Frida Kahlo on view at PDNB Gallery

Kahlo by Muray

Nickolas Muray, Frida Painting “The Two Fridas”, c. 1939


March 1 – April 15, 2017

Simultaneously with the Dallas Museum of Art’s highly anticipated exhibition, “Mexico 1900-1950: Diego Rivera, Frida Kahlo, Jose Clemente Orozco, and the Avant-Garde”, PDNB Gallery will be exhibiting a special selection of photographs of the influential Mexican Surrealist painter and icon, Frida Kahlo.
PDNB Gallery, 154 Glass Street, Suite 104, Dallas, TX 75207
The exhibition will highlight the playful and candid portraits of Frida taken by artist and close companion, Lucienne Bloch(1909-1999).
Lucienne Bloch,
Frida Biting her Necklace, 1933
By an encounter with the great Mexican muralist, Diego Rivera, Bloch was subsequently introduced to Frida, and the two developed a deep friendship. During Diego’s turbulent stay in the United States, Bloch became an important figure in Frida’s life, helping her overcome a number of obstacles that would later reflect in the artist’s most important paintings. Bloch would also document many of Diego’s prominent mural works including “Unity Panel” at the New Workers School in New York, 1933, (included in the exhibition) and the only surviving photographs of the controversial Rockefeller Center mural, which was destroyed in 1934.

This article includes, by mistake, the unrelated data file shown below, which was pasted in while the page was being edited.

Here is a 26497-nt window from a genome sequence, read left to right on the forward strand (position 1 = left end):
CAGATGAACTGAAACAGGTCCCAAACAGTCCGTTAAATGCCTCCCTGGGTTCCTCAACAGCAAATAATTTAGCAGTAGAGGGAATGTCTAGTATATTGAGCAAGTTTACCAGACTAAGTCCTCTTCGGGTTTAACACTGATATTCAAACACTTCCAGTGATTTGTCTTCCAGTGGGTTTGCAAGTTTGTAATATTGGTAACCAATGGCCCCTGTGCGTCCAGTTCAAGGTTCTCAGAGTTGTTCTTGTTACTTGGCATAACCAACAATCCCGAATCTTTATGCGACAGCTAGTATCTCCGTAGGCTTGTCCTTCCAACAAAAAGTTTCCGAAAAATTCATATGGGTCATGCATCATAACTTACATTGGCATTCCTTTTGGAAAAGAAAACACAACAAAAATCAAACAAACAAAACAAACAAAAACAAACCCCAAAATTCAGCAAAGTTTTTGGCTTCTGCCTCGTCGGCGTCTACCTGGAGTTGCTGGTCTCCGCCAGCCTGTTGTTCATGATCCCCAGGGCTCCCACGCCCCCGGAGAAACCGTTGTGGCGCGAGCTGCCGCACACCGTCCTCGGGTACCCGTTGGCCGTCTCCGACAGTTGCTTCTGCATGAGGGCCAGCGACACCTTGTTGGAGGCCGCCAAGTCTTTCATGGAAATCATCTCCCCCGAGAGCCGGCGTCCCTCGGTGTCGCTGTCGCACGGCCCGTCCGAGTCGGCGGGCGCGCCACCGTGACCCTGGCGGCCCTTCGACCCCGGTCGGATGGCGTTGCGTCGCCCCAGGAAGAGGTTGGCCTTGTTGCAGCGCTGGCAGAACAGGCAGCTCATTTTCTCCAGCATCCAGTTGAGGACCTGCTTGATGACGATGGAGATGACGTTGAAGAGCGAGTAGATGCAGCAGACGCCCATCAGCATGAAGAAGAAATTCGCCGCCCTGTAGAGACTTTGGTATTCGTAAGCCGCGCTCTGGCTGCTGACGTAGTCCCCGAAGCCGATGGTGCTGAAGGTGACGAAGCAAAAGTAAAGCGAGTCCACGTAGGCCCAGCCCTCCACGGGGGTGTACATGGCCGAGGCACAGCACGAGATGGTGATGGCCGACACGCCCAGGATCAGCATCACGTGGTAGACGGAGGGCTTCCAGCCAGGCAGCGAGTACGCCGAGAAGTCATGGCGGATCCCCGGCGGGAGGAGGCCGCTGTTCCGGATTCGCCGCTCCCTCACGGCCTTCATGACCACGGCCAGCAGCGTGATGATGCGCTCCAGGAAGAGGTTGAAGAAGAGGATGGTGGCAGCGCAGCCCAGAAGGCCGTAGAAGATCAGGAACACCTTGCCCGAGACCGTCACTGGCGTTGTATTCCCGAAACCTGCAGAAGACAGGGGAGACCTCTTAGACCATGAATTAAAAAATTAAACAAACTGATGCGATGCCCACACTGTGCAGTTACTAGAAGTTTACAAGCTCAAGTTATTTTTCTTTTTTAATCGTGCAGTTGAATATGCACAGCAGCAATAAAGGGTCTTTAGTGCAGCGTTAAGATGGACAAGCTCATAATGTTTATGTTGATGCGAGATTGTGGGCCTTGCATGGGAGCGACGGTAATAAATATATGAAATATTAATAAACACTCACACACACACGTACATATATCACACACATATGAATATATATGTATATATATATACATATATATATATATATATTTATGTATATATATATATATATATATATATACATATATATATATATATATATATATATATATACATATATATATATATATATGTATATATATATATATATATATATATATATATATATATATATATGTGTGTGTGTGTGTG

Also featured in this exhibition are the vibrant color and black & white photographs of Frida Kahlo by the master photographer and Frida’s long time lover, Nickolas Muray(1892-1965). Throughout their ten years on and off affair, Muray would photograph Frida during his visits to Mexico and while she was in New York for her solo exhibition at the Julian Levy Gallery. The images included by Muray reveal the eccentric, colorful and forceful figure that was Frida through both candid moments and studio settings.
The powerful work of the artist, Delilah Montoya(1955), paying homage to Frida, through surrealist and alternative photographic processes will also be featured.
This exhibition will be on view from March 1 – April 15, 2017.
Nickolas Muray, Frida Kahlo, 1939


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